Access

You are not currently logged in.

Access your personal account or get JSTOR access through your library or other institution:

login

Log in to your personal account or through your institution.

If You Use a Screen Reader

This content is available through Read Online (Free) program, which relies on page scans. Since scans are not currently available to screen readers, please contact JSTOR User Support for access. We'll provide a PDF copy for your screen reader.

Is Medicaid Pronatalist? The Effect of Eligibility Expansions on Abortions and Births

Theodore Joyce, Robert Kaestner and Florence Kwan
Family Planning Perspectives
Vol. 30, No. 3 (May - Jun., 1998), pp. 108-113+127
Published by: Guttmacher Institute
DOI: 10.2307/2991623
Stable URL: http://www.jstor.org/stable/2991623
Page Count: 7
  • Read Online (Free)
  • Download ($29.00)
  • Subscribe ($19.50)
  • Cite this Item
Since scans are not currently available to screen readers, please contact JSTOR User Support for access. We'll provide a PDF copy for your screen reader.
Is Medicaid Pronatalist? The Effect of Eligibility Expansions on Abortions and Births
Preview not available

Abstract

Context: Income thresholds for Medicaid eligibility for pregnant women were raised in two phases between 1987 and 1991. During roughly the same period, the U.S. fertility rate rose and the abortion rate declined; changes were particularly marked among young women, raising the possibility that fertility increases were related to Medicaid expansions. Methods: Pooled time-series cross-section regressions were used to examine the effects of the Medicaid eligibility expansions in 15 states on rates of abortions and births among unmarried women aged 19-27 with 12 or fewer years of schooling. Abortion data came from the National Center for Health Statistics or state health departments and were aggregated by women's age, race, marital status and schooling; data on births were from national natality tapes. Results: The Medicaid expansions were associated with a 5% increase in the birthrate among white women, but did not influence the rate among black women. Overall, no effect on the abortion rate was evident, but in analyses restricted to a subsample of eight states with the most complete abortion data, the rate among white women showed a significant decline after the second phase of expansions. Conclusions: Subsidized health care for low-income pregnant women in these 15 states may have encouraged white women to have more children than they would have without coverage.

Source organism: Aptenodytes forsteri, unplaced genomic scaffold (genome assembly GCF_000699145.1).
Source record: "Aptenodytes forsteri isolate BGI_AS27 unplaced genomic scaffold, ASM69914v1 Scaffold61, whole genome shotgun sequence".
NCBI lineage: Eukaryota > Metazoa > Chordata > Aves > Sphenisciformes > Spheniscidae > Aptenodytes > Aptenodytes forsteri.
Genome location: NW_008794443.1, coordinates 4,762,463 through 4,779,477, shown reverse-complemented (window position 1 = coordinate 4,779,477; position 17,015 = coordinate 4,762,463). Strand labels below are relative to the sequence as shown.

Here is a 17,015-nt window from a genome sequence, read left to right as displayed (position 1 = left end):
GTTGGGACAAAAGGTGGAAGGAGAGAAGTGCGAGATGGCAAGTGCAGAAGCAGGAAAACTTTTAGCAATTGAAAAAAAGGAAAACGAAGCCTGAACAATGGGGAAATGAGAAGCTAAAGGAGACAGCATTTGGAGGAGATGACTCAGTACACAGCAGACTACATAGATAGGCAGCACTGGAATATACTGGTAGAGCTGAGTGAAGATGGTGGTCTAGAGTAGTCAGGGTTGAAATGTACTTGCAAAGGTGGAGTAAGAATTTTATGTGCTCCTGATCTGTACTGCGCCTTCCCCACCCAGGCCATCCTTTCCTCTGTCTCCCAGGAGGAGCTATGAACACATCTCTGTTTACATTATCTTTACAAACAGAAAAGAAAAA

Page Thumbnails

  • Thumbnail: Page 
108
    108
  • Thumbnail: Page 
109
    109
  • Thumbnail: Page 
110
    110
  • Thumbnail: Page 
111
    111
  • Thumbnail: Page 
112
    112
  • Thumbnail: Page 
113
    113
  • Thumbnail: Page 
127
    127